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Installing Linux Mint on Macbook Pro (First Impressions)

Earlier on this week I decided to take the plunge and set up Linux on my Mac. Despite the efforts of one of my computer science buddies I refused to make it my sole OS and opted to keep macOS Sierra happily purring alongside my fresh Linux install. I cited the multitude of beautiful paid apps I have collected over the years which I enjoy using and the way I have things set up just right, as reasons to keep my mac partition.
In order to get started I first wrote a backup to a spare hard drive I had lying around and then wiped my Macbook's SSD. I then reinstalled Sierra because I was experiencing some problems and wanted to have everything fresh and working.
To my joy when I set about re-installing the OS, the dialog box said 'about 6 minutes remaining'. I was pleasantly surprised by this speedy install and was therefore less pleasantly surprised when this proceeded to take almost 5 hours!!! :O I accepted this cruel mistake as perhaps a typo of hours, and pressed on despite my friends' jokes about 'mac time' and how slow this process would be.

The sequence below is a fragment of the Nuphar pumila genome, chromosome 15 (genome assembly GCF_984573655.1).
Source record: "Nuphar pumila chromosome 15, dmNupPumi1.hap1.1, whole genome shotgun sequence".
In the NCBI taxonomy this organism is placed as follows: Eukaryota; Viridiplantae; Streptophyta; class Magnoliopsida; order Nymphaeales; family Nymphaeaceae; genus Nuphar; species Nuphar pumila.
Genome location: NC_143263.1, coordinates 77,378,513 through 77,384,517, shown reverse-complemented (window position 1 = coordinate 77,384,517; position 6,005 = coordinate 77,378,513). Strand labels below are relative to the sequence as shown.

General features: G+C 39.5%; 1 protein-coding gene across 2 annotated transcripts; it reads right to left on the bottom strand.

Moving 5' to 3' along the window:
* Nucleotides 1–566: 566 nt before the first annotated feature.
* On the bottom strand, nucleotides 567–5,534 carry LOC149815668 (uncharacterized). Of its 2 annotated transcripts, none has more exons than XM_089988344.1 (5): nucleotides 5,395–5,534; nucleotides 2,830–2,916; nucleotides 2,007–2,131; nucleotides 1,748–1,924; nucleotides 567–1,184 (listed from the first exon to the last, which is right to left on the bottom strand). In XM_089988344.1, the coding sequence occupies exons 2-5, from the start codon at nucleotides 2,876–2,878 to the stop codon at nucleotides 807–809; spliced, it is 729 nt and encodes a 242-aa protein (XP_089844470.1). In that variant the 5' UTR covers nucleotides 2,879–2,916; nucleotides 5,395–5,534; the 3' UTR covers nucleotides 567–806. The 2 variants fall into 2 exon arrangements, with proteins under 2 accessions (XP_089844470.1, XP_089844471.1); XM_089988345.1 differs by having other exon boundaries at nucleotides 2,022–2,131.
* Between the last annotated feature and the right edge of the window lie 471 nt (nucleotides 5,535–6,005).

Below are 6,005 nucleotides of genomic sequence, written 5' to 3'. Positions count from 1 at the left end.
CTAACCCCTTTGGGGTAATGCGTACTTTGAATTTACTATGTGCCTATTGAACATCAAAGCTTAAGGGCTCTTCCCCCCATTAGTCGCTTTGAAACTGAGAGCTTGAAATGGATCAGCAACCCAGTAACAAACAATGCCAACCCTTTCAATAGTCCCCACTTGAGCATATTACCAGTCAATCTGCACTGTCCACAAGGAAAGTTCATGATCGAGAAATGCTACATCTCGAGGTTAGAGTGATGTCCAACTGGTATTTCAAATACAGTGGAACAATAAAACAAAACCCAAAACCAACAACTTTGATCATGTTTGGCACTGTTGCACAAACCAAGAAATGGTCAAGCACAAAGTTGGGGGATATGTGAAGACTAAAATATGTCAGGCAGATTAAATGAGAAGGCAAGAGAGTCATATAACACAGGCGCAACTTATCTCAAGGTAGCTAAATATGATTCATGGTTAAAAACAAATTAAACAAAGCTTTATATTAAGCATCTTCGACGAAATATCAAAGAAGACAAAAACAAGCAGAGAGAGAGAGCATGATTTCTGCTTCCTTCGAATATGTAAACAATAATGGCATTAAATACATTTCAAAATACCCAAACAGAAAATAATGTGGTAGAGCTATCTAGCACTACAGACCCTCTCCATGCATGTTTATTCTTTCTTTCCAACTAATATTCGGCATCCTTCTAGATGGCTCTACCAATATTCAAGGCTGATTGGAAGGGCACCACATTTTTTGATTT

The next step was to partition the drive correctly, for this I followed an insanely helpful guide (kudos to 'daveoncode' - http://www.daveoncode.com/2015/05/26/installing-and-configuring-linux-mint-in-dual-boot-on-an-apple-macbook-pro-with-retina-display/) I set up my linux partition to be 25GB and my swap to be 6GB. which left roughly 200GB for my mac side.
Fortunately I had a usb with a live Linux Mint distro running so I was up and running soon after.
I was confused at first as after I booted the first time I held Option while booting up, expecting to be presented with the options of which OS to boot into, however this yielded only my mac OS. Confused I booted in anyway and checked out Disk Utility and saw that I definitely had a linux partition and the installation seemed to have worked correctly. I tried restarting again and realised that Linux Mint was now the default boot option. While this isn't what I originally intended this worked quite well and I'm now happily up and running.
I spent the rest of the night setting up Last Pass, my favourite browser, Vivaldi and other important apps, and soon enough it felt like home. I'll keep you posted with how I find it and how much I use it, but so far I am finding there is something quite nice about writing code and using a Linux environment. Somehow it feels closer to the true experience of computing, a command driven environment which is confusing at first but equally as powerful and has its own beauty.
I will predominantly use Linux for coding I think and continue my quest in learning C (More on that another time). I would one day, perhaps like to exclusively use Linux, however I don't feel I'm quite ready for that yet. (Call me a noob I don't care) This has been an interesting learning experience though and I look forward to future developments.

- etopiei (6/6/17)